Leading designers often have a back story to match their designs. NIKI CHARALAMBOUS takes a look behind the scenes
The fashion industry has always been dominated by major brands and personalities whose challenges and stories have captivated fans. From Hubert de Givenchy to more contemporary fashion pioneers such as Miuccia Prada and Vera Wang, these leading names have served as an endless source of inspiration for aspiring designers.
Many prominent figures in the fashion industry have had an interesting life before becoming a name in fashion.
British actress Audrey Hepburn, who was ranked by the American Film Institute as the third-greatest female screen legend from Classical Hollywood cinema, was regarded as both a film and a fashion icon and was inducted into the International Best Dressed Hall of Fame list. But few are aware that this acting legend was synonymous with the name Hubert de Givenchy, the actress’ favourite designer.
Givenchy is known worldwide for its feminine aesthetic, clean-cut designs, and elegant dresses through classic films such as Breakfast at Tiffany’s. Like many ambitious fashion designers at the time, Givenchy drew inspiration for his iconic dress from Coco Chanel.
Givenchy based his design on Chanel’s classic little black dress and created a sheath dress with minimal cuts on the back for his muse. In fact, Hepburn became the most prominent advocate of Givenchy’s fashion, and when he launched his first perfume collection, the actress became its face – the first time a celebrity was used in this way.
Italian designer Valentino’s intriguing success story is attributable to another Hollywood celebrity. Elizabeth Taylor first noticed the designer’s creations while filming Cleopatra in Rome in the early 1960s. Valentino’s famed white gown, which Taylor wore to the Spartacus premiere, became an instant sensation, catapulting the designer to global fashion fame.
Although Valentino is most widely recognised for his use of red, his No Colour collection of white, ivory and beige garments became even more popular, inspiring Jackie Kennedy Onassis to wear a knee-length ivory lace dress made by Valentino for her wedding to Aristotle Onassis.
Miuccia Prada is regarded by many as one of the most important and enigmatic fashion designers of the modern era, who transformed a small business into one of the most outstanding multibillion-dollar fashion houses through the invention of the nylon bag. Miuccia was fascinated by everything military and industrial, and she wished to transform the existing design of luggage and bags by utilising a more durable, water-resistant and lightweight fabric. Drawing inspiration from the nylon material used in the making of Italian military tents during WWII, Prada created their first nylon-based bag collection, which was unheard of in the world of haute couture at the time.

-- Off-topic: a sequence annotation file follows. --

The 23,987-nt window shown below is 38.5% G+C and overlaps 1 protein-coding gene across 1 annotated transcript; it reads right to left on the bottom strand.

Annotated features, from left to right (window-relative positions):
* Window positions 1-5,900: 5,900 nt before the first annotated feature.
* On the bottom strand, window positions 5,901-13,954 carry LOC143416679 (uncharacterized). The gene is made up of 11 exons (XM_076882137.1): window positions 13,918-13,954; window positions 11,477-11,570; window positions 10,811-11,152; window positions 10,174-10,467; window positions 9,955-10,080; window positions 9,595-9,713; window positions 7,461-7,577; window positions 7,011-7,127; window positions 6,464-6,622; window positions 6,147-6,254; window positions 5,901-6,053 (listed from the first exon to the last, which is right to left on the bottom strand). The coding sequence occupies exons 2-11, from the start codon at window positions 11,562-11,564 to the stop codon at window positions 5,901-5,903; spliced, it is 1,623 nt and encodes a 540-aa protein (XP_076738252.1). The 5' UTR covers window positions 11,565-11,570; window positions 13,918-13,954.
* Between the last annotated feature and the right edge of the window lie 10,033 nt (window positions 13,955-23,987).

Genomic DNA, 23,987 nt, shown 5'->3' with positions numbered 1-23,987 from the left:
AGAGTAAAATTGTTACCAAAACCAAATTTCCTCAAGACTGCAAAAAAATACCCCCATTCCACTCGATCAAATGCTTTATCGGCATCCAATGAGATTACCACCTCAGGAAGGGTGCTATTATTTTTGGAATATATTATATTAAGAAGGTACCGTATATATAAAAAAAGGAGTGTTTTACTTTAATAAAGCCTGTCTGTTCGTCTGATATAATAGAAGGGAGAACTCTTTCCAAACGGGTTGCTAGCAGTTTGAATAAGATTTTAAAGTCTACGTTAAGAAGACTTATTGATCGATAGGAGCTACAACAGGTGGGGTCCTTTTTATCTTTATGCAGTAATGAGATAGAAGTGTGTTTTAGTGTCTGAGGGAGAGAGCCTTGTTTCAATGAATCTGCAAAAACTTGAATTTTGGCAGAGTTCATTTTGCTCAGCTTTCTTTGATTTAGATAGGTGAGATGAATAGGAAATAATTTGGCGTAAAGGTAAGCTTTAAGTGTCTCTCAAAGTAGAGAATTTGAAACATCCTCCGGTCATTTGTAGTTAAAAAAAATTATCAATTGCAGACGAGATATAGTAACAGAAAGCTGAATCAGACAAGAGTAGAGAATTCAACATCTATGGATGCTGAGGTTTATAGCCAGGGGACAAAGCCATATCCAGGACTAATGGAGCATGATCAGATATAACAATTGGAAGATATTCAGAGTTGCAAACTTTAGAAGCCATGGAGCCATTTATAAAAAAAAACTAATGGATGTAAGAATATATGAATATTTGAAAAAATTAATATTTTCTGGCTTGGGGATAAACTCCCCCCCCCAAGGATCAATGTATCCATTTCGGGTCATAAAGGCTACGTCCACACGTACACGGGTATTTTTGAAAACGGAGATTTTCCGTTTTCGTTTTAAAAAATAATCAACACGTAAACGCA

Under her direction, the Prada brand has managed to fuse the old and the modern, the ugly and the sublime, the vulgar and the simple, to showcase a variety of innovative and often unexpected concepts, placing function over fashion.
Arguably one of the most prominent British designers in history, Vivienne Westwood was a revolutionary in her own right, popularising modern punk and new wave clothing, drawing inspiration from bikers, fetishists, and prostitutes. The ‘punk style’ included safety pins, razor blades, bicycle or toilet chains on garments, spiked dog collars for jewellery, and outrageous make-up and hair.
Westwood also used her creative abilities to advocate for higher causes such as art, history, and social justice, ultimately redefining what designers might symbolise. She has become an inspiration for many contemporary fashion designers who use fashion to drive cultural change.
Finally, one simply needs to look at the nature of Vera Wang’s work to understand why she has been dubbed The Queen of Bridal. For decades, Wang’s collections have produced some of the most iconic, magnificent, and meticulously designed dresses, revolutionising the world of weddings and bridal wear, particularly using colours not commonly seen in brides, such as black and red. What was formerly thought to be unfit for the altar is now being made so.
Wang was inspired to create wedding dresses when she struggled to find a dress she liked for her own wedding. Her father saw her challenge as a business opportunity and gave her the seed money to open her flagship salon in New York in 1990. Her eponymous brand is now a global enterprise embracing fashion, beauty, jewellery and homewares. But arguably the most important life lesson from Wang’s incredible story is that she started her company at the age of 40, illustrating that it is never too late for a fresh start in life.
The list of fashion industry pioneers is limitless, as are the sources of inspiration, which is everywhere, from culture, history, art and film to travel experiences, current events and trends.